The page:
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LOG LOUNGE
  • LOG LOUNGE

LOG LOUNGE

Our partner RYOBI asked us to do an Earth Day project that would demonstrate how eco friendly tools like their 18 Volt Chainsaw could be used to transform waste into usable home furnishings.

The log lounge chair is a great way to turn yard waste that would otherwise end up in landfill or a fireplace into sturdy outdoor furniture.

We had a lot of fun trying out our new RYOBI 18 Volt Chainsaw and are proud to present an affordable modern piece of furniture that was made from waste and clean running electric tools.

Steps


BEFORE YOU BEGIN
Logs 3"- 6" in Diameter (Reclaimed landscaping waste): I got these birch logs from a landscaping company that been hired to clear a piece of land. I recommend using logs between 3" and 6" in diameter. Larger diameter logs could be used but can be difficult to drill through and connect they also can get pretty heavy.

Lag screws 6" - 9" Long (from The Home Depot): I used zinc-coated lag screws to connect the logs together. The lag screws are the most expensive part of this project. I used ¼" lag screws 6" long for most of the logs and a couple 9" long ones for the biggest logs. 3-4 screws per log does the trick. If you are using smaller logs you can get away with using cheaper deck screws.

Brackets and Deck Screws (from The Home Depot): The brackets are used to strengthen the floppy parts of the chair. Just screw them on the underside of the chair with deck screws.

Accessory: 1 ¼" Drill Bit: Long lag screws are expensive and difficult to drive into the wood. Drilling partially into the logs with a large drill bit allows you to use shorter lag screws.

Accessory: Extra Long ¼" Bit: I used this extra long bit to drill pilot holes through the long I am attaching. This isn’t completely necessary but it makes driving the lag screws easier and reduces the likelihood of them breaking.


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Cut logs: I cut the logs into 18” long segments. Feel free to cut longer segments if you have enough material to work with.


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Layout the Design: I used blue painters tape to mark an outline of the design on the floor. If you want a PDF of the template I used email me. Do a test layout with your cut logs.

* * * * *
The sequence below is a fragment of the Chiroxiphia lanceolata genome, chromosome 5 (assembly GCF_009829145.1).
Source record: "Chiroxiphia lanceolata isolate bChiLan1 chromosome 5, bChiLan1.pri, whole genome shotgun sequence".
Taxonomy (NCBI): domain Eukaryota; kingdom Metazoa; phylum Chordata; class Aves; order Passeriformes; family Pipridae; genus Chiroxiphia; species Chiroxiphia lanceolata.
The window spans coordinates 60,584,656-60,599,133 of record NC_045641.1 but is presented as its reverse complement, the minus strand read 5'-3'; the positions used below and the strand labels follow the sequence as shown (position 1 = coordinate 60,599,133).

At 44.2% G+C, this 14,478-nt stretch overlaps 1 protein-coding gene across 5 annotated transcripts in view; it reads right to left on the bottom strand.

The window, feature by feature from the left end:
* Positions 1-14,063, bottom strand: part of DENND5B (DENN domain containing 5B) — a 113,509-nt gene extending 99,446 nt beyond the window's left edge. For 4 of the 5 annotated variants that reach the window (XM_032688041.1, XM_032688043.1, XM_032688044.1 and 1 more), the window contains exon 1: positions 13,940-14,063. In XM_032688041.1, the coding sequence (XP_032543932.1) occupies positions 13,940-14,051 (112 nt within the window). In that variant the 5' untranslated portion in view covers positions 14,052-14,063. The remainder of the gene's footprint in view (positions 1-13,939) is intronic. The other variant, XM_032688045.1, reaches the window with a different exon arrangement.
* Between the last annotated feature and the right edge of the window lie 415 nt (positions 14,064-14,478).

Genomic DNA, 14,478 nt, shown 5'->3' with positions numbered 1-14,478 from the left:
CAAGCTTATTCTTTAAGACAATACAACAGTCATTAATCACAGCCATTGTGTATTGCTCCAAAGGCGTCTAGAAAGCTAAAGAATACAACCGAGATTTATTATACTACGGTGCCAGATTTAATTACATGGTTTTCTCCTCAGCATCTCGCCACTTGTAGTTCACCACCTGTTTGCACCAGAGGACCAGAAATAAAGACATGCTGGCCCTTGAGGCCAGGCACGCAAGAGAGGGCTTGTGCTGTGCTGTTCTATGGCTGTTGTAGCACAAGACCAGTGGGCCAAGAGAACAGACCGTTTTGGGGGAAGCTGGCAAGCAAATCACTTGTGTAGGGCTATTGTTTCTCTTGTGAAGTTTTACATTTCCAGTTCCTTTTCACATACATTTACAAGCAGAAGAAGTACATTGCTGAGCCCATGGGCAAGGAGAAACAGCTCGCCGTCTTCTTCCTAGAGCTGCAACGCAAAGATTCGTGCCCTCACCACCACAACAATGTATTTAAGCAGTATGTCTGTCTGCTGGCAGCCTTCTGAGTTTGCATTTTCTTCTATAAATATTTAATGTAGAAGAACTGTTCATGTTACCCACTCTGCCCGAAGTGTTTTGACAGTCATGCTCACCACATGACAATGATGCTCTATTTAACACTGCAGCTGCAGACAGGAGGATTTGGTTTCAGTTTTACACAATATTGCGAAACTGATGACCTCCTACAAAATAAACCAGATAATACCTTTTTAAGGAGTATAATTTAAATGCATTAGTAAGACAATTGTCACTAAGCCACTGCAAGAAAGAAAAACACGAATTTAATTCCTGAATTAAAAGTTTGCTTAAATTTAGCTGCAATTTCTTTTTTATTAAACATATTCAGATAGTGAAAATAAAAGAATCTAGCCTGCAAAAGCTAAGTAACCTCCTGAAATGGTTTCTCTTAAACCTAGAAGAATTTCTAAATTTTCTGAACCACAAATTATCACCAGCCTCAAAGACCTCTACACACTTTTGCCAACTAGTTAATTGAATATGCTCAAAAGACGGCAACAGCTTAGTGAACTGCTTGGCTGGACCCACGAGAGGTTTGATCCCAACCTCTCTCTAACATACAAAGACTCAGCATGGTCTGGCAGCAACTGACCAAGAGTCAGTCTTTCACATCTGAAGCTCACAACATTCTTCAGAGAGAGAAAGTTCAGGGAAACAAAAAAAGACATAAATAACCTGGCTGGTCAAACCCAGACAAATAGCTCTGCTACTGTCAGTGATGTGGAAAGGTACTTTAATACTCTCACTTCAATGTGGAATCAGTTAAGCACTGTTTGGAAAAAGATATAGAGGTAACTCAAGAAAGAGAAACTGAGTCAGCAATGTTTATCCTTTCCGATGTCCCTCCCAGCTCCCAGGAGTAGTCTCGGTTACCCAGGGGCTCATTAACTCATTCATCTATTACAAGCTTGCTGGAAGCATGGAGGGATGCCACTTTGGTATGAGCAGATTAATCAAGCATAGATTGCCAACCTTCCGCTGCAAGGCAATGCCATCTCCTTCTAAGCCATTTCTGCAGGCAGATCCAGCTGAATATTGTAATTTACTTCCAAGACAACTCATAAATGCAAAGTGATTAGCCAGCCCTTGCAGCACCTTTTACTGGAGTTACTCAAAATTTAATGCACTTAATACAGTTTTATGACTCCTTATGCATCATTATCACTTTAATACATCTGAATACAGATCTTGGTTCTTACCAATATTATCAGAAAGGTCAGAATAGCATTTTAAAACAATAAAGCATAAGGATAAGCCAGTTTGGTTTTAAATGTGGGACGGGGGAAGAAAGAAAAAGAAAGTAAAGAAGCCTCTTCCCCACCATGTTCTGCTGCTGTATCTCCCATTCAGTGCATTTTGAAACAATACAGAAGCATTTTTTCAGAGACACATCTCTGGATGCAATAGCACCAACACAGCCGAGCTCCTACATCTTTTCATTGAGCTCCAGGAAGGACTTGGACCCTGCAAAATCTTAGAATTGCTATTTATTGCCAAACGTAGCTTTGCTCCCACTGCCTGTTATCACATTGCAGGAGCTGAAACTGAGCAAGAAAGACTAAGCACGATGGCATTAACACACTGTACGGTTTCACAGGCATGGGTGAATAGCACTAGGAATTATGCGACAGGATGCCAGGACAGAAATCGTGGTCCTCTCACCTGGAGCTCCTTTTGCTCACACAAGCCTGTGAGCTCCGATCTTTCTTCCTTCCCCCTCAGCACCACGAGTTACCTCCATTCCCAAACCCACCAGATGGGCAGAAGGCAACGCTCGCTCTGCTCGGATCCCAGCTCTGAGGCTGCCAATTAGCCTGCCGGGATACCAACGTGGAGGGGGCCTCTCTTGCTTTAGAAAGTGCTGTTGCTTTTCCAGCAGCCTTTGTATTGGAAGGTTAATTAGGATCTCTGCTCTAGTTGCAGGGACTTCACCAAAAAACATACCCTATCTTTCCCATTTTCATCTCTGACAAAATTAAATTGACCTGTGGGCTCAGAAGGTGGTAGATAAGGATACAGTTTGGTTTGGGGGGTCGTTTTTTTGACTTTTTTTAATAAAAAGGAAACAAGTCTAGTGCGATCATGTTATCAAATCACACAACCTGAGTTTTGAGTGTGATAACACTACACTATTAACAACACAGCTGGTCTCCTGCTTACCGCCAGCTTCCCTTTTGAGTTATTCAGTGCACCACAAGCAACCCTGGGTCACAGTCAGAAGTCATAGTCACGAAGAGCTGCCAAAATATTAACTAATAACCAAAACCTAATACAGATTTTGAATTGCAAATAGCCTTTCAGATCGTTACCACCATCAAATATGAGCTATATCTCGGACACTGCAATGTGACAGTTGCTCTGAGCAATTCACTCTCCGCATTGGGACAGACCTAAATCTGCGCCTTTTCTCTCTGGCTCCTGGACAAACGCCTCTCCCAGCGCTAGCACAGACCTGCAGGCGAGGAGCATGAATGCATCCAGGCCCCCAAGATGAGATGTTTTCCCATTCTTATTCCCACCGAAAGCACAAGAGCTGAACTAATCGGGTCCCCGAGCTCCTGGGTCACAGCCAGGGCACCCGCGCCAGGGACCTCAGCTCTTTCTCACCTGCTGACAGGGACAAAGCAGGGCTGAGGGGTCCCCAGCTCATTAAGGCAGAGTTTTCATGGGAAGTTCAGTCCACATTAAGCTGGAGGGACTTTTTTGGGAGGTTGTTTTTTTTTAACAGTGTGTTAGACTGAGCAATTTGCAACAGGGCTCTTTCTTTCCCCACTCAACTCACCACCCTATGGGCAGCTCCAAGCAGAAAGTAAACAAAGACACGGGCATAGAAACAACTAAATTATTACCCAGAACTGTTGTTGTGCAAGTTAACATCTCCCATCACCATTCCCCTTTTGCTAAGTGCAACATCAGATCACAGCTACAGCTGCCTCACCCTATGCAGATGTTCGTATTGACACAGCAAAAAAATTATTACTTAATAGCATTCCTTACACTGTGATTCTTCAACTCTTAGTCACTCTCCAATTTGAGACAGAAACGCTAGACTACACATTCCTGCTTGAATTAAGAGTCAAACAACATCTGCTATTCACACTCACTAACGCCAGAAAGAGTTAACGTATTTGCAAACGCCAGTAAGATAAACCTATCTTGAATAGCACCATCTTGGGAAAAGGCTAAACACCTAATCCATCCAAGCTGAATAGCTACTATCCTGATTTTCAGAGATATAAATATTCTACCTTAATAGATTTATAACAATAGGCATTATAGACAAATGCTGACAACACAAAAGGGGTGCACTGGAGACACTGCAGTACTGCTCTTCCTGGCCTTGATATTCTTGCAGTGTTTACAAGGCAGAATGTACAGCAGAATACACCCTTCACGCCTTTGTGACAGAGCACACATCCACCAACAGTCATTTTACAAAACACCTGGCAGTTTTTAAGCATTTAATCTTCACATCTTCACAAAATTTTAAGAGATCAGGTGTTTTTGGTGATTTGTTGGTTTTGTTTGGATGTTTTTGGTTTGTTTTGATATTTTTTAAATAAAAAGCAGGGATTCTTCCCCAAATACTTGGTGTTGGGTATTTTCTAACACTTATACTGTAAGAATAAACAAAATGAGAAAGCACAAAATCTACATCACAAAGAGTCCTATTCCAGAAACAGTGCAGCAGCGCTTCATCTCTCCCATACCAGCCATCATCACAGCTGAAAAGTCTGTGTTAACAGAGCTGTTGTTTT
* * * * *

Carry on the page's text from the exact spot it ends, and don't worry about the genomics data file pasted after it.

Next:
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Drill Holes: Use the 1 ¼" bit to drill large holes about 1-2 inches into the log. These holes allow you to use shorter lag screws. You will want the holes to be deep enough to allow the screws to go into the second log at least 2.5 inches. Use the long ¼" bit to drill pilot holes through the first log only.


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Screw the Logs Together: Use a socket wrench or an impact driver to drive the lag screws and connect the logs. Use 3-4 lag screws for each log.


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Flip it Over and Test: Flip the lounge upright and see where it wobbles. You can also do a little bit of shaping at this point.


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Brace it with Brackets: Use steel brackets and deck screws on the backside of the lounge to strengthen and stiffen the weak and wobbly parts.


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Happy Earth Day and good luck making your own Log lounge and please email or tweet photos to @benuyeda or ben@homemade-modern.com. For more detailed instructions, dimensioned drawings and different variations of the project check out our soon-to-be-released book.

HomeMade Modern, Episode 14 – DIY Log Lounger from HomeMade-Modern.com on Vimeo.


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Comments (1)


RIGIDCHICK
RIGIDCHICK

LOVE IT


Homemade Modern

Homemade Modern

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Project Information

Difficulty: Easy

Materials Used:

  • Logs 3"- 6" in Diameter

  • Lag screws 6" - 9" Long

  • Brackets and Deck Screws

  • also by Homemade Modern


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